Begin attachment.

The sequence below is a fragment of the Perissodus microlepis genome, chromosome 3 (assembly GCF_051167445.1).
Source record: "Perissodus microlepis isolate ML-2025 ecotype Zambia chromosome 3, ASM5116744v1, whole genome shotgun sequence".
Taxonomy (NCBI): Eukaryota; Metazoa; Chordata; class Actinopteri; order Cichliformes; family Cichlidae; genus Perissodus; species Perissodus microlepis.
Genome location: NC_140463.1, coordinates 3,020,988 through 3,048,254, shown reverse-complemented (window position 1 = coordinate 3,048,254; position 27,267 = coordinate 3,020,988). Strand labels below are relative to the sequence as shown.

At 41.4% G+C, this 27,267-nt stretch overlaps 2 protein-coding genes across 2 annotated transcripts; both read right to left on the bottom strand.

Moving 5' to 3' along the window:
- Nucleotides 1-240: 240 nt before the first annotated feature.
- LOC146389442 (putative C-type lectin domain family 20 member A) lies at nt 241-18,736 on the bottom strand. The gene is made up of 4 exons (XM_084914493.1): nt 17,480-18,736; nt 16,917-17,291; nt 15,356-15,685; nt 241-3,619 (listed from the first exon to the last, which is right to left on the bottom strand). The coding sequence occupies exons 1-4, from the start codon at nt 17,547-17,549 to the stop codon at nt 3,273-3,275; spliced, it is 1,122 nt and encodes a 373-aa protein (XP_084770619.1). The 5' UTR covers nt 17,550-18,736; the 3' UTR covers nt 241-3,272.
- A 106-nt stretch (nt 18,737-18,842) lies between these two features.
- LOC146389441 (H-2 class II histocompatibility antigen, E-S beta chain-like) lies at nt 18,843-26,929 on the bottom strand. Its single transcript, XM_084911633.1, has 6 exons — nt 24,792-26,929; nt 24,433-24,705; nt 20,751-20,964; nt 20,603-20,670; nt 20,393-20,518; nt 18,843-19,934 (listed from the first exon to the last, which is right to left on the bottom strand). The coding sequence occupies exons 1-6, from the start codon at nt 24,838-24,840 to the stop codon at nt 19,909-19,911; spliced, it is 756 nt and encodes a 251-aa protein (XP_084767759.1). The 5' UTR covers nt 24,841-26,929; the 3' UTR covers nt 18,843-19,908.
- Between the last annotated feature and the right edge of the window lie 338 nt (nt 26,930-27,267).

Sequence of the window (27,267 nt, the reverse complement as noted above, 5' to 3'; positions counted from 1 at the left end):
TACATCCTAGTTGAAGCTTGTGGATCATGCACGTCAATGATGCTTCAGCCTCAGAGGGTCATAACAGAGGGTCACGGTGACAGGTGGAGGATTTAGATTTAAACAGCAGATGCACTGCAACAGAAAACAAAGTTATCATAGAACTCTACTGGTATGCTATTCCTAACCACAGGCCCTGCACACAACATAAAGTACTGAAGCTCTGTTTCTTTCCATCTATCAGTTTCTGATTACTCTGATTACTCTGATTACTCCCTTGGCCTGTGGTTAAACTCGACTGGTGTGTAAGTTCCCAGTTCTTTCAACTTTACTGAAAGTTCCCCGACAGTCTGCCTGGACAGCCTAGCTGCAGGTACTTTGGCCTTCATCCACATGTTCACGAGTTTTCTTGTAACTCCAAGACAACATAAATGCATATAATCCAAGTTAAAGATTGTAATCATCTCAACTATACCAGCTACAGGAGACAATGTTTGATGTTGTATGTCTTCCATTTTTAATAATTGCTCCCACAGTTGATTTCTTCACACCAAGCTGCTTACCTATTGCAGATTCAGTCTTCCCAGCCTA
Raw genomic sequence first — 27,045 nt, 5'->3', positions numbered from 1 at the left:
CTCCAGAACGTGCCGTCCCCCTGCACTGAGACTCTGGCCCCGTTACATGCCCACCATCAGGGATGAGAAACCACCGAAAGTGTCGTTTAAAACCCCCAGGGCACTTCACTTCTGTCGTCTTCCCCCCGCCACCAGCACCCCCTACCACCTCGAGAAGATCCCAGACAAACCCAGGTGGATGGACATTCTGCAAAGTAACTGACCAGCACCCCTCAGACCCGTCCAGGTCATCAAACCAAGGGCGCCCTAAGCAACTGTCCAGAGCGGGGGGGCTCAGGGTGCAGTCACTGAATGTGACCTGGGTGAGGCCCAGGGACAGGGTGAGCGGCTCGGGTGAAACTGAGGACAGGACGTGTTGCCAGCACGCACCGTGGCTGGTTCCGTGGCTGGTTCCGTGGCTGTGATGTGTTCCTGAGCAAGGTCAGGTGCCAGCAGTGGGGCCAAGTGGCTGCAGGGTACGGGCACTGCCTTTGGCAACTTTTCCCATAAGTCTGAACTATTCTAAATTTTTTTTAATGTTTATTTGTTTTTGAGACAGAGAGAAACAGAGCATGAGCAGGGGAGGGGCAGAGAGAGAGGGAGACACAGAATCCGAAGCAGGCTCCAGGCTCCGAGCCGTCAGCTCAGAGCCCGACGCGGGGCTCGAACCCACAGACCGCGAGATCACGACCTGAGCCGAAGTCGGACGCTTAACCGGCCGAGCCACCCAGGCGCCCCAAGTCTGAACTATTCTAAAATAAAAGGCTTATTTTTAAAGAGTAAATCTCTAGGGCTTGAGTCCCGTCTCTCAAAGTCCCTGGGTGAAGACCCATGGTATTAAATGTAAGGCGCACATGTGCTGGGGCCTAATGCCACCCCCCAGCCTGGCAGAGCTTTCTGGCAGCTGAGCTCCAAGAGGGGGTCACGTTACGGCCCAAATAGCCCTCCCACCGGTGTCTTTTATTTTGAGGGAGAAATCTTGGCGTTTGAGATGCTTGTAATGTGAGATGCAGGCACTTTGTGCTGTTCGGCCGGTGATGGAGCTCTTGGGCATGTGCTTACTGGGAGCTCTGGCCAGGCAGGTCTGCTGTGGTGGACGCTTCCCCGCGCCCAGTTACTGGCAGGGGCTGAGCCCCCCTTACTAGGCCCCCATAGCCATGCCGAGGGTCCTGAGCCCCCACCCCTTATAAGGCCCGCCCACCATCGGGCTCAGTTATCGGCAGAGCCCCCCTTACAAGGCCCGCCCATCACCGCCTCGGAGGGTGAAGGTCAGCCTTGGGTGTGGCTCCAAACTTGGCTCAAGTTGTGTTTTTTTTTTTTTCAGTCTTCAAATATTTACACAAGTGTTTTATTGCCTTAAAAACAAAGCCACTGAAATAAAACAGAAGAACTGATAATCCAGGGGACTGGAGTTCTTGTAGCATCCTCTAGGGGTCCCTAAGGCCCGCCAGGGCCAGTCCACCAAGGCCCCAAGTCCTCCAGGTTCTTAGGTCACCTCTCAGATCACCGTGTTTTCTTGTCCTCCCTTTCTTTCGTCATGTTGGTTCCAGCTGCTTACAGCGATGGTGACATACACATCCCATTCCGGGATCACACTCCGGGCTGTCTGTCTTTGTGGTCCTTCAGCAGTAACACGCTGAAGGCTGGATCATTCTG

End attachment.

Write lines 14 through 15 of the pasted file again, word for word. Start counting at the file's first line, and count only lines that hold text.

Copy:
Raw genomic sequence first — 27,045 nt, 5'->3', positions numbered from 1 at the left:
CTCCAGAACGTGCCGTCCCCCTGCACTGAGACTCTGGCCCCGTTACATGCCCACCATCAGGGATGAGAAACCACCGAAAGTGTCGTTTAAAACCCCCAGGGCACTTCACTTCTGTCGTCTTCCCCCCGCCACCAGCACCCCCTACCACCTCGAGAAGATCCCAGACAAACCCAGGTGGATGGACATTCTGCAAAGTAACTGACCAGCACCCCTCAGACCCGTCCAGGTCATCAAACCAAGGGCGCCCTAAGCAACTGTCCAGAGCGGGGGGGCTCAGGGTGCAGTCACTGAATGTGACCTGGGTGAGGCCCAGGGACAGGGTGAGCGGCTCGGGTGAAACTGAGGACAGGACGTGTTGCCAGCACGCACCGTGGCTGGTTCCGTGGCTGGTTCCGTGGCTGTGATGTGTTCCTGAGCAAGGTCAGGTGCCAGCAGTGGGGCCAAGTGGCTGCAGGGTACGGGCACTGCCTTTGGCAACTTTTCCCATAAGTCTGAACTATTCTAAATTTTTTTTAATGTTTATTTGTTTTTGAGACAGAGAGAAACAGAGCATGAGCAGGGGAGGGGCAGAGAGAGAGGGAGACACAGAATCCGAAGCAGGCTCCAGGCTCCGAGCCGTCAGCTCAGAGCCCGACGCGGGGCTCGAACCCACAGACCGCGAGATCACGACCTGAGCCGAAGTCGGACGCTTAACCGGCCGAGCCACCCAGGCGCCCCAAGTCTGAACTATTCTAAAATAAAAGGCTTATTTTTAAAGAGTAAATCTCTAGGGCTTGAGTCCCGTCTCTCAAAGTCCCTGGGTGAAGACCCATGGTATTAAATGTAAGGCGCACATGTGCTGGGGCCTAATGCCACCCCCCAGCCTGGCAGAGCTTTCTGGCAGCTGAGCTCCAAGAGGGGGTCACGTTACGGCCCAAATAGCCCTCCCACCGGTGTCTTTTATTTTGAGGGAGAAATCTTGGCGTTTGAGATGCTTGTAATGTGAGATGCAGGCACTTTGTGCTGTTCGGCCGGTGATGGAGCTCTTGGGCATGTGCTTACTGGGAGCTCTGGCCAGGCAGGTCTGCTGTGGTGGACGCTTCCCCGCGCCCAGTTACTGGCAGGGGCTGAGCCCCCCTTACTAGGCCCCCATAGCCATGCCGAGGGTCCTGAGCCCCCACCCCTTATAAGGCCCGCCCACCATCGGGCTCAGTTATCGGCAGAGCCCCCCTTACAAGGCCCGCCCATCACCGCCTCGGAGGGTGAAGGTCAGCCTTGGGTGTGGCTCCAAACTTGGCTCAAGTTGTGTTTTTTTTTTTTTCAGTCTTCAAATATTTACACAAGTGTTTTATTGCCTTAAAAACAAAGCCACTGAAATAAAACAGAAGAACTGATAATCCAGGGGACTGGAGTTCTTGTAGCATCCTCTAGGGGTCCCTAAGGCCCGCCAGGGCCAGTCCACCAAGGCCCCAAGTCCTCCAGGTTCTTAGGTCACCTCTCAGATCACCGTGTTTTCTTGTCCTCCCTTTCTTTCGTCATGTTGGTTCCAGCTGCTTACAGCGATGGTGACATACACATCCCATTCCGGGATCACACTCCGGGCTGTCTGTCTTTGTGGTCCTTCAGCAGTAACACGCTGAAGGCTGGATCATTCTG